Daly Cherry-Evans admits mental side can win World Cup final battles
DALY Cherry-Evans is ready for a battle to make Australia’s World Cup final team – but knows ability alone is not where the magic comes from.
If he does not, he will pass on his knowledge of what playing at Old Trafford is like.
The Manly Sea Eagles half back is one of three players competing for two spots – Cameron Muster and Nathan Cleary the others.
But after working with the Ignite agency – which has recruited former Wigan and Salford star Lee Mossop and works with Test captain James Tedesco- he knows what goes on in his head has just as big a role as what he does on the training pitch as boss Mal Meninga weighs up his options.
He also knows he relied too much on what he can do earlier in his career.
Cherry-Evans, who played at Old Trafford in the 2013 final, said: “As professional athletes, there’s obviously a huge element of physical preparation but the magic seems to happen in between the ears.
“It’s about making sure you’re nice and clear, nice and focused on game day and Ignite really sharpened that for me.
“For the first half of my career, I got away with just ability and talent. It’s not until teams start to work you out that you have to come up with different ways of keeping sharp.
Most read in rugby league
“That mental edge and preparation is so important. Once I worked out training is just half the battle, it took my game to a new level and it became a lot more enjoyable.
“Physically as a team we’re primed. It’s between the ears now, making sure we’re not getting bored of playing the same style of rugby we’ve been building towards.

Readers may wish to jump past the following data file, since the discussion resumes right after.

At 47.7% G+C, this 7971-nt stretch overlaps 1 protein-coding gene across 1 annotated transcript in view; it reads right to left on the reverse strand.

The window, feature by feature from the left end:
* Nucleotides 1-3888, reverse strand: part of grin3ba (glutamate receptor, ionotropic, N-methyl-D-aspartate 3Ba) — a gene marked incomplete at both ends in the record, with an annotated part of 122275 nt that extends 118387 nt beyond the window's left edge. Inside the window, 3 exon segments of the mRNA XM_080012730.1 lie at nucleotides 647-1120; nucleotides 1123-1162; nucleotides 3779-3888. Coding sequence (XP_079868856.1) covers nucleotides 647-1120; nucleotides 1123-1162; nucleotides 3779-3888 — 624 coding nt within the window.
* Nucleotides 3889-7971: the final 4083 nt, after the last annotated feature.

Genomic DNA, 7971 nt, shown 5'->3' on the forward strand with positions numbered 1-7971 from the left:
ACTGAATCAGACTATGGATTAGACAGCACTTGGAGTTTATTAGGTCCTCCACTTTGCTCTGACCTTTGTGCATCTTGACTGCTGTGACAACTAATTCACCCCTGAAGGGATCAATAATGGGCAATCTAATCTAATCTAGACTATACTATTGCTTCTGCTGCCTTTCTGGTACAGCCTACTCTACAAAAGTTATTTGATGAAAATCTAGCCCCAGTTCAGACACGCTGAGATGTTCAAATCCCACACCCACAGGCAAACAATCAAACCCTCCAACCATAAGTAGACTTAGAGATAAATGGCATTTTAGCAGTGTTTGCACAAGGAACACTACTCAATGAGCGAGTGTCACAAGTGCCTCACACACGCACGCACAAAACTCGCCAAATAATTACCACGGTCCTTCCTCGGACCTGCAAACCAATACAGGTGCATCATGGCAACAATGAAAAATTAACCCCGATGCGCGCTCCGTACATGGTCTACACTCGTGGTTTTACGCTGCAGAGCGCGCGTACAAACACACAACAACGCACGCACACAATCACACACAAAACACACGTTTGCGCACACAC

“Playing at Old Trafford in 2013 was a really special experience, something I’ll never forget. If I don’t make the team, maybe I can shed some experience on the squad if they need it.”
Cherry-Evans and Australia go to hold on to the trophy they feel is theirs against surprise packages Samoa, who ended England’s hopes, tomorrow.
Yet still they can wander around Manchester without being bothered by people either wanting a photo or to tell them what they think of them.
That, as opposed to being in a Sydney or Brisbane goldfish bowl, has given Meninga’s men a new lease of life.
The 33-year-old added: “It’s been really refreshing. Sydney’s a bit of a fish bowl and I’ve played for Queensland, it’s crazy how fanatical people can be there.
“That’s great but being over here and heading down the street for a coffee or some food knowing you’re not going to get harassed, is great.
“You know you’re going to be all right and not surrounded, which is nice.”
Comments are closed.